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      Drinking by sea snakes from oceanic freshwater lenses at first rainfall ending seasonal drought

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          Abstract

          Acquisition of fresh water (FW) is problematic for FW-dependent animals living in marine environments that are distant from sources of FW associated with land. Knowledge of how marine vertebrates respond to oceanic rainfall, and indeed the drinking responses of vertebrates generally following drought, is extremely scant. The Yellow-bellied Sea Snake ( Hydrophis platurus) is the only pelagic species of squamate reptile and ranges across the Indo-Pacific oceans, having one of the largest geographic distributions of any vertebrate species. It requires FW and dehydrates at sea during periods of drought. Here we report drinking behaviors of sea snakes precisely at the transition from dry to wet season when rainfall first impacted the ocean following 6 months of seasonal drought. We show that the percentage of sea snakes that voluntarily drank FW in the laboratory when captured over eight successive days decreased from 80% to 13% before and after rainfall commenced, respectively. The percentage of snakes that drank immediately following capture exhibited a significant linear decline as the earliest rains of the wet season continued. Drinking by snakes indicates thirst related to dehydration, and thus thirsty snakes must have dehydrated during the previous six months of drought. Hence, the progressive decline in percentage of thirsty snakes indicates they were drinking from FW lenses associated with the first rainfall events of the wet season. These data reinforce the importance of accessing oceanic FW from precipitation, with implications for survival and distribution of pelagic populations that might be subjected to intensifying drought related to climate change.

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          Most cited references 23

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          Precipitation sensitivity to global warming: Comparison of observations with HadCM2 simulations

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            Sea snakes (Laticauda spp.) require fresh drinking water: implication for the distribution and persistence of populations.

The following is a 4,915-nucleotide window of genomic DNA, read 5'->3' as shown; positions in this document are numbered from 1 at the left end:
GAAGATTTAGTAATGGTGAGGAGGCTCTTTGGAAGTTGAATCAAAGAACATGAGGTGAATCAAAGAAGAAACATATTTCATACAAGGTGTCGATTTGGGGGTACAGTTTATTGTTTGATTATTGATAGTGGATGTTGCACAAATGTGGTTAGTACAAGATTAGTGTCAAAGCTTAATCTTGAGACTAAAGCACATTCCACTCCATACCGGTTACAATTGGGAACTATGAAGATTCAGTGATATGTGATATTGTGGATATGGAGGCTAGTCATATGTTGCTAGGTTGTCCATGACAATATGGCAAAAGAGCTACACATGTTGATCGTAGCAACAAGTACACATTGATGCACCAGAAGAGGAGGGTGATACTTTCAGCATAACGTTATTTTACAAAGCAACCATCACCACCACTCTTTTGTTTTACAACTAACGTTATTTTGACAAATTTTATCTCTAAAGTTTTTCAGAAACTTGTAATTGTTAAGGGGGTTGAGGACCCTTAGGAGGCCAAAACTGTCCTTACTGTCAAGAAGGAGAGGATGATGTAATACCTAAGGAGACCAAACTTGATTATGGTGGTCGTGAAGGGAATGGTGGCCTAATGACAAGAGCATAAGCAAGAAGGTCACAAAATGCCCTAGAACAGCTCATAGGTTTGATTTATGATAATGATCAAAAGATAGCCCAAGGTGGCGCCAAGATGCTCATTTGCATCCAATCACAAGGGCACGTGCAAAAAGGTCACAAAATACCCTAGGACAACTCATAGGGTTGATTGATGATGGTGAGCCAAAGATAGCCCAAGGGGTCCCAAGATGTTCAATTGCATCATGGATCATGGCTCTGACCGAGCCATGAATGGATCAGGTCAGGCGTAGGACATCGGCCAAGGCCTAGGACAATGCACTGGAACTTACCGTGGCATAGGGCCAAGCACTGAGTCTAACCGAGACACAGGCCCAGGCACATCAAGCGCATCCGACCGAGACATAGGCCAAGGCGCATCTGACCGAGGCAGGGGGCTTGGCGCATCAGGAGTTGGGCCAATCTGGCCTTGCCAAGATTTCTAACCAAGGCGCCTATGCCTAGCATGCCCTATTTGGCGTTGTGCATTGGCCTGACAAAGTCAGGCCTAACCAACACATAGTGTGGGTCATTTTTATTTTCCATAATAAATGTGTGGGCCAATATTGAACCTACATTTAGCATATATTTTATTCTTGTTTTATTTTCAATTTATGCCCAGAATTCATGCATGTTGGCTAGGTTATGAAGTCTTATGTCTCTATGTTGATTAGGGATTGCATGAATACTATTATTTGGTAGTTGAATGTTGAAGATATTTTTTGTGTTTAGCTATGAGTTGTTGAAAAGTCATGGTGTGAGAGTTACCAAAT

Dehydration and procurement of water are key problems for vertebrates that have secondarily invaded marine environments. Sea snakes and other marine reptiles are thought to remain in water balance without consuming freshwater, owing to the ability of extrarenal salt glands to excrete excess salts obtained either from prey or from drinking seawater directly. Contrary to this long-standing dogma, we report that three species of sea snake actually dehydrate in marine environments. We investigated dehydration and drinking behaviors in three species of amphibious sea kraits (Laticauda spp.) representing a range of habits from semiterrestrial to very highly marine. Snakes that we dehydrated either in air or in seawater refused to drink seawater but drank freshwater or very dilute brackish water (10%-30% seawater) to remain in water balance. We further show that Laticauda spp. can dehydrate severely in the wild and are far more abundant at sites where there are sources of freshwater. A more global examination of all sea snakes demonstrates that species richness correlates positively with mean annual precipitation within the Indo-West Pacific tropical region. The dependence of Laticauda spp. on freshwater might explain the characteristically patchy distributions of these reptiles and is relevant to understanding patterns of extinctions and possible future responses to changes in precipitation related to global warming. In particular, metapopulation dynamics of the Laticauda group of sea snakes are expected to change in relation to projected reductions of tropical dry-season precipitation.
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              Salinity influences the distribution of marine snakes: implications for evolutionary transitions to marine life

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                Author and article information

                Contributors
                Role: ConceptualizationRole: Data curationRole: Formal analysisRole: Funding acquisitionRole: InvestigationRole: MethodologyRole: Project administrationRole: ResourcesRole: SupervisionRole: ValidationRole: Writing – original draftRole: Writing – review & editing